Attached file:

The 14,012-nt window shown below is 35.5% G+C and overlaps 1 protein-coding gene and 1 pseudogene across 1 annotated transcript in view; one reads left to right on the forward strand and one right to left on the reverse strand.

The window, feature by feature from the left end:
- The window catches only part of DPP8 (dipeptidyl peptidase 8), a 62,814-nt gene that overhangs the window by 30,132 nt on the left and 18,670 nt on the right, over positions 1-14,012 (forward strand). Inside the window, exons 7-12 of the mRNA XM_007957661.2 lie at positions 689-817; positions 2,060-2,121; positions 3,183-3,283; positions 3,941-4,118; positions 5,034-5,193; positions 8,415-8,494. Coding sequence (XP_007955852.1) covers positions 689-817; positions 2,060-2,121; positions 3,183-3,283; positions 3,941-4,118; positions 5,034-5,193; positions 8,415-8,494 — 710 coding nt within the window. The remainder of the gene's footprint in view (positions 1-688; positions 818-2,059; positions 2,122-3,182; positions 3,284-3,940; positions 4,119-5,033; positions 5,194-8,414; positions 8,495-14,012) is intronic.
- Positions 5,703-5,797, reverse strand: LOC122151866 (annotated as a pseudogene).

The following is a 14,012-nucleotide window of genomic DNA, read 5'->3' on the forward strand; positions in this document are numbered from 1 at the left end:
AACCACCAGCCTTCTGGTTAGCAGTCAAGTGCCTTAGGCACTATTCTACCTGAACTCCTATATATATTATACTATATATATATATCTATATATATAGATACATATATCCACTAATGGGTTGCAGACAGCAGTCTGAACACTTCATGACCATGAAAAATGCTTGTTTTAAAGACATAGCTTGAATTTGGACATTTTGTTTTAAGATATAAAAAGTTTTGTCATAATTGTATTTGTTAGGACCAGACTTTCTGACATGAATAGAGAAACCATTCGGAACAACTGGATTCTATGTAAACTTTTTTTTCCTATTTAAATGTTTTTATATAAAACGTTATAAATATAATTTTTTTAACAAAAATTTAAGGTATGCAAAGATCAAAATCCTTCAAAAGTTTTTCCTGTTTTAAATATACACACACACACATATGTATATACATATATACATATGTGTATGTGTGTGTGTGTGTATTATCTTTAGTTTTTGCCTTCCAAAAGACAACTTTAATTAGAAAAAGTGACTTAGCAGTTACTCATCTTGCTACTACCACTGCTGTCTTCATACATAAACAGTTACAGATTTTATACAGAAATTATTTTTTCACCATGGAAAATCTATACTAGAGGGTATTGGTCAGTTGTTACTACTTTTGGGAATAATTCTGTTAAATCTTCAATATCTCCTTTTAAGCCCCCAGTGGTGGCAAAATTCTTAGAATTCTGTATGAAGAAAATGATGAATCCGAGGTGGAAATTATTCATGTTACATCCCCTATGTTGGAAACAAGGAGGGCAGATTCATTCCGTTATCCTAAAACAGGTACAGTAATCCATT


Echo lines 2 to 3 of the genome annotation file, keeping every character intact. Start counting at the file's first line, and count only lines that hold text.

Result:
The window, feature by feature from the left end:
- The window catches only part of DPP8 (dipeptidyl peptidase 8), a 62,814-nt gene that overhangs the window by 30,132 nt on the left and 18,670 nt on the right, over positions 1-14,012 (forward strand). Inside the window, exons 7-12 of the mRNA XM_007957661.2 lie at positions 689-817; positions 2,060-2,121; positions 3,183-3,283; positions 3,941-4,118; positions 5,034-5,193; positions 8,415-8,494. Coding sequence (XP_007955852.1) covers positions 689-817; positions 2,060-2,121; positions 3,183-3,283; positions 3,941-4,118; positions 5,034-5,193; positions 8,415-8,494 — 710 coding nt within the window. The remainder of the gene's footprint in view (positions 1-688; positions 818-2,059; positions 2,122-3,182; positions 3,284-3,940; positions 4,119-5,033; positions 5,194-8,414; positions 8,495-14,012) is intronic.